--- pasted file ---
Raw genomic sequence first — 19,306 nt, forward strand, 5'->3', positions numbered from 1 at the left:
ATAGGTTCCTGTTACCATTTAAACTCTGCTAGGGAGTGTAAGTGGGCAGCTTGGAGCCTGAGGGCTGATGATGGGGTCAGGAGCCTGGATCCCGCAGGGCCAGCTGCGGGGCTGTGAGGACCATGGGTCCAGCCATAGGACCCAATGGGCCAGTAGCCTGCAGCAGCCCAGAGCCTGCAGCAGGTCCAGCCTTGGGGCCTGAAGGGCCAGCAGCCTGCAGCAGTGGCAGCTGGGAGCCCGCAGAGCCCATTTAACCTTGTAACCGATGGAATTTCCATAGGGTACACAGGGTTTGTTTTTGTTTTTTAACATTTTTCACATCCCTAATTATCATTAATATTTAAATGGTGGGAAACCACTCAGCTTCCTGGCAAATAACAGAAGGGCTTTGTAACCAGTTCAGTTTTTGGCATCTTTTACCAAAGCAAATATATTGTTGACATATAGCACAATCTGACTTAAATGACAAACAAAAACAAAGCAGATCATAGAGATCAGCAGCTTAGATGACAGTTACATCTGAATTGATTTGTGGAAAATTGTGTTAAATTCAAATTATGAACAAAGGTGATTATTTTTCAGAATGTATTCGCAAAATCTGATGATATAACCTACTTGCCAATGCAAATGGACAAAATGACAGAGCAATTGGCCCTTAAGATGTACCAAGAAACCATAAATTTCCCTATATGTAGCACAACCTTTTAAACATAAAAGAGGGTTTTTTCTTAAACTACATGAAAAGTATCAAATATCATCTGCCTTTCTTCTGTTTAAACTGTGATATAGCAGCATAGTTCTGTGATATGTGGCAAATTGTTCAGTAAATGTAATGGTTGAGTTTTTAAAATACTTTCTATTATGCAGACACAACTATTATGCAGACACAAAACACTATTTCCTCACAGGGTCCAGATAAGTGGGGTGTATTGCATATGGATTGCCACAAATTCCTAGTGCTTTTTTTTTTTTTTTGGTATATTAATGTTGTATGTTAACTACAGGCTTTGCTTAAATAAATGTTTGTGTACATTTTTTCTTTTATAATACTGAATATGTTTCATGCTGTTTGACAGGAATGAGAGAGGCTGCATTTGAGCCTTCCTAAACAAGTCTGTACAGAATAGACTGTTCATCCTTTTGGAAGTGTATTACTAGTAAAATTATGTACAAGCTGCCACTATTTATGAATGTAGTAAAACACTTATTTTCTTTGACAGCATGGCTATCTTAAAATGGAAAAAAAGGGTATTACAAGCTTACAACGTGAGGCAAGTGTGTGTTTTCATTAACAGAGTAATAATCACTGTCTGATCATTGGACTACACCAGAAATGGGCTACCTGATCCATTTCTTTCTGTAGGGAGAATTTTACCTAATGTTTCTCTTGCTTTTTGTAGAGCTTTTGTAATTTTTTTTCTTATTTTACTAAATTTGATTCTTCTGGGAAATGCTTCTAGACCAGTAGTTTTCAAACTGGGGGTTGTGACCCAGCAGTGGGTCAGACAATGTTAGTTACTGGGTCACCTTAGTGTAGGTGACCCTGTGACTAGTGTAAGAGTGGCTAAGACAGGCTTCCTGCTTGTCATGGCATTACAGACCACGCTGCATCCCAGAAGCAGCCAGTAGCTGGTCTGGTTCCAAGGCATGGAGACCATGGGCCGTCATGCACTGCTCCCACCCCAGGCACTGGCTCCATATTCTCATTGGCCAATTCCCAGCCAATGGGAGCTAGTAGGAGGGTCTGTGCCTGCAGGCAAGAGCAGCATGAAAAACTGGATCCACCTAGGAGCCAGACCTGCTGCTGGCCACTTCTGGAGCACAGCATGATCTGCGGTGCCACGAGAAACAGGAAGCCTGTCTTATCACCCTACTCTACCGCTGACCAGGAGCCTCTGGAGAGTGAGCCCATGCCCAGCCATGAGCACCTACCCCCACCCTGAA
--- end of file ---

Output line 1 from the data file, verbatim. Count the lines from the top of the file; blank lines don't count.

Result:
Raw genomic sequence first — 19,306 nt, forward strand, 5'->3', positions numbered from 1 at the left: